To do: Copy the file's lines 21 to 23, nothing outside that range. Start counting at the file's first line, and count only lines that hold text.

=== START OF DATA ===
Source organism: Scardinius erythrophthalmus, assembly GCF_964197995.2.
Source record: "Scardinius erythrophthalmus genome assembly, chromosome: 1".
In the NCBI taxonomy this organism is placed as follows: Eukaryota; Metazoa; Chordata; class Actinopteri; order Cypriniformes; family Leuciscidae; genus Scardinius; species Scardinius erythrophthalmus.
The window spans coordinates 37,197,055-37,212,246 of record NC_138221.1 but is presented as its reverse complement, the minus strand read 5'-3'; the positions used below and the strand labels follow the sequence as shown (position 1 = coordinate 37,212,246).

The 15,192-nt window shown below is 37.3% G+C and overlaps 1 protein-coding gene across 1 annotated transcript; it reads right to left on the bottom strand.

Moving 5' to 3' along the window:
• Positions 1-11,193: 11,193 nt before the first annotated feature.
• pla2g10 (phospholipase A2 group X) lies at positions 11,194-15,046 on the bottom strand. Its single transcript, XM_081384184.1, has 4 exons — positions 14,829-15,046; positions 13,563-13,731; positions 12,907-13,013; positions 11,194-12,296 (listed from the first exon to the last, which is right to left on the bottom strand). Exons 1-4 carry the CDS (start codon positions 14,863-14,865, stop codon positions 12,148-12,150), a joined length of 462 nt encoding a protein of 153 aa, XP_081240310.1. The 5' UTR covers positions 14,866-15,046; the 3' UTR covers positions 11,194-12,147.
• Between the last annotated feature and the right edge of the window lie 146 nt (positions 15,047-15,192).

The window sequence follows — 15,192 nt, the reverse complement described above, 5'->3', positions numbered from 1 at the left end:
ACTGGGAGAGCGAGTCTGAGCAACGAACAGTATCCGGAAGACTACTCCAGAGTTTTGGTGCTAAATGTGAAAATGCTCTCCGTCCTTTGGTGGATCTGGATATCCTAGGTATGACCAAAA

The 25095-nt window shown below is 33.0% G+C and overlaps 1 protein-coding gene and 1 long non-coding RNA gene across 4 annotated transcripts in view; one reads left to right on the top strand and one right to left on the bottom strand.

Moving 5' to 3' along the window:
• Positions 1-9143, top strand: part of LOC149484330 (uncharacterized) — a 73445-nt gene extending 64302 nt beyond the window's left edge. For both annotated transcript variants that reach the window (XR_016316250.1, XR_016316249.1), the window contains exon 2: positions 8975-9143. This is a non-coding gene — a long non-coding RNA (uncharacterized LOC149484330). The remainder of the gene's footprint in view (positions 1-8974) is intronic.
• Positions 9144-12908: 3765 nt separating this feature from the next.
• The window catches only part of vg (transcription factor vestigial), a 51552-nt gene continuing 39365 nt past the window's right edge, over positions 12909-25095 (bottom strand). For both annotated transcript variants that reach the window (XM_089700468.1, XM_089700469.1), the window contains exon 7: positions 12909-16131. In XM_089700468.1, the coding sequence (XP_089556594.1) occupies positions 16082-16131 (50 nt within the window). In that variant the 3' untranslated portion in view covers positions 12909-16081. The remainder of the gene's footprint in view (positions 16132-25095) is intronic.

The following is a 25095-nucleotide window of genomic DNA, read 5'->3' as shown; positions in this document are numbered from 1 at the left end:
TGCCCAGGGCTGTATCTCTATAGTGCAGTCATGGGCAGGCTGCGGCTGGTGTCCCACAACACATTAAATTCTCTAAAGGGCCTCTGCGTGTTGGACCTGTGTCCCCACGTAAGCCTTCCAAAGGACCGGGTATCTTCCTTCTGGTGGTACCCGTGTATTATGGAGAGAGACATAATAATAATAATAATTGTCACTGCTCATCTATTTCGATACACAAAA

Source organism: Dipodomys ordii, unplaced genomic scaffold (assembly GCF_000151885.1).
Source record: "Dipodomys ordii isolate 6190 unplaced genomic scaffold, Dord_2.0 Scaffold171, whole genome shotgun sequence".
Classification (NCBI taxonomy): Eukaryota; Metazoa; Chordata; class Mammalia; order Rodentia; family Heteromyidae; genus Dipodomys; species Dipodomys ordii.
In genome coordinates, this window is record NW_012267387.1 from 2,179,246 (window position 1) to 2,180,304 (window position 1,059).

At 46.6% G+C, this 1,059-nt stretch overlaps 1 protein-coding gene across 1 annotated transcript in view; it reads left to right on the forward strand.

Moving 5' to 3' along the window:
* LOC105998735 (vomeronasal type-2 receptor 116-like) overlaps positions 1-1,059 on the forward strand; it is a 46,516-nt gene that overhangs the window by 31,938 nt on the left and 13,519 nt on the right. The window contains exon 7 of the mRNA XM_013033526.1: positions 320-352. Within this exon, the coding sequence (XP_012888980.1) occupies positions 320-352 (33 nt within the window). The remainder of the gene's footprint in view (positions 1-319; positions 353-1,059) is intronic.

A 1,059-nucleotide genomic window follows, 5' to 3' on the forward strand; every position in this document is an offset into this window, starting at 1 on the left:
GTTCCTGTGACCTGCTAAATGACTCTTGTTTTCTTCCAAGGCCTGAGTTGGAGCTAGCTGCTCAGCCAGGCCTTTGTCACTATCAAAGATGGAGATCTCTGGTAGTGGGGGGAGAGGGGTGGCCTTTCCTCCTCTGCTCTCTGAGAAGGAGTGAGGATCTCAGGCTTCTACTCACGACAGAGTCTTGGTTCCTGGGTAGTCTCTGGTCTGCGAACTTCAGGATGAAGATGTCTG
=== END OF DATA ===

Classification (NCBI taxonomy): Eukaryota; Metazoa; Chordata; class Mammalia; order Rodentia; family Heteromyidae; genus Dipodomys; species Dipodomys ordii.
In genome coordinates, this window is record NW_012267387.1 from 2,179,246 (window position 1) to 2,180,304 (window position 1,059).

At 46.6% G+C, this 1,059-nt stretch overlaps 1 protein-coding gene across 1 annotated transcript in view; it reads left to right on the forward strand.